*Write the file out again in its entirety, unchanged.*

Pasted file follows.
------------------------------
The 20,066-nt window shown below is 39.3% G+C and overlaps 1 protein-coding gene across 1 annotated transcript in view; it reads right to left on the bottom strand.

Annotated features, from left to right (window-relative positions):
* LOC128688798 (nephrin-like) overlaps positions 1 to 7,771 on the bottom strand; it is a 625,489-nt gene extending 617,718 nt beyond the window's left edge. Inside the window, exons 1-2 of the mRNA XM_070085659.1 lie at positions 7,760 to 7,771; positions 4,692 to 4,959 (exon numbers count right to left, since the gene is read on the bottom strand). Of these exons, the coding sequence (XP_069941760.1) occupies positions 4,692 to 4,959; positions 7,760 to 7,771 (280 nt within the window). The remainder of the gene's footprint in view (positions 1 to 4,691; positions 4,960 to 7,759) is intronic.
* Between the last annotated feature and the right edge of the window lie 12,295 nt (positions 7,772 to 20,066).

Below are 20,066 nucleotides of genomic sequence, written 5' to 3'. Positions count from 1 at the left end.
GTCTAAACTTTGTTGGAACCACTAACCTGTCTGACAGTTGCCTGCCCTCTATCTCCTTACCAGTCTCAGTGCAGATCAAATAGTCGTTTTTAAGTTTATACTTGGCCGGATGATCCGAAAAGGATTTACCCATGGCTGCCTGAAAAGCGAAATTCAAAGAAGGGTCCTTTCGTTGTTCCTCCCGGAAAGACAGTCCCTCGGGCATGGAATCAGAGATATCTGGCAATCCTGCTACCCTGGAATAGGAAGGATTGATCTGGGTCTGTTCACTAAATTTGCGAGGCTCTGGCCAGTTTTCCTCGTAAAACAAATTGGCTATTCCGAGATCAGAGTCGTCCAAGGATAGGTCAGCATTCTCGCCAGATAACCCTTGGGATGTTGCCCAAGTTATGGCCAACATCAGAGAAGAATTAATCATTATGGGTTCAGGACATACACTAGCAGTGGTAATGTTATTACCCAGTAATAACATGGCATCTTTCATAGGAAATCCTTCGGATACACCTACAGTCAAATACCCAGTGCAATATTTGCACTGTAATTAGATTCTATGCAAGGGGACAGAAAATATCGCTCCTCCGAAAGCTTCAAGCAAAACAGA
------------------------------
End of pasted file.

The 20,066-nt window shown below is 39.3% G+C and overlaps 1 protein-coding gene across 1 annotated transcript in view; it reads right to left on the bottom strand.

Annotated features, from left to right (window-relative positions):
* LOC128688798 (nephrin-like) overlaps positions 1 to 7,771 on the bottom strand; it is a 625,489-nt gene extending 617,718 nt beyond the window's left edge. Inside the window, exons 1-2 of the mRNA XM_070085659.1 lie at positions 7,760 to 7,771; positions 4,692 to 4,959 (exon numbers count right to left, since the gene is read on the bottom strand). Of these exons, the coding sequence (XP_069941760.1) occupies positions 4,692 to 4,959; positions 7,760 to 7,771 (280 nt within the window). The remainder of the gene's footprint in view (positions 1 to 4,691; positions 4,960 to 7,759) is intronic.
* Between the last annotated feature and the right edge of the window lie 12,295 nt (positions 7,772 to 20,066).

Below are 20,066 nucleotides of genomic sequence, written 5' to 3'. Positions count from 1 at the left end.
GTCTAAACTTTGTTGGAACCACTAACCTGTCTGACAGTTGCCTGCCCTCTATCTCCTTACCAGTCTCAGTGCAGATCAAATAGTCGTTTTTAAGTTTATACTTGGCCGGATGATCCGAAAAGGATTTACCCATGGCTGCCTGAAAAGCGAAATTCAAAGAAGGGTCCTTTCGTTGTTCCTCCCGGAAAGACAGTCCCTCGGGCATGGAATCAGAGATATCTGGCAATCCTGCTACCCTGGAATAGGAAGGATTGATCTGGGTCTGTTCACTAAATTTGCGAGGCTCTGGCCAGTTTTCCTCGTAAAACAAATTGGCTATTCCGAGATCAGAGTCGTCCAAGGATAGGTCAGCATTCTCGCCAGATAACCCTTGGGATGTTGCCCAAGTTATGGCCAACATCAGAGAAGAATTAATCATTATGGGTTCAGGACATACACTAGCAGTGGTAATGTTATTACCCAGTAATAACATGGCATCTTTCATAGGAAATCCTTCGGATACACCTACAGTCAAATACCCAGTGCAATATTTGCACTGTAATTAGATTCTATGCAAGGGGACAGAAAATATCGCTCCTCCGAAAGCTTCAAGCAAAACAGA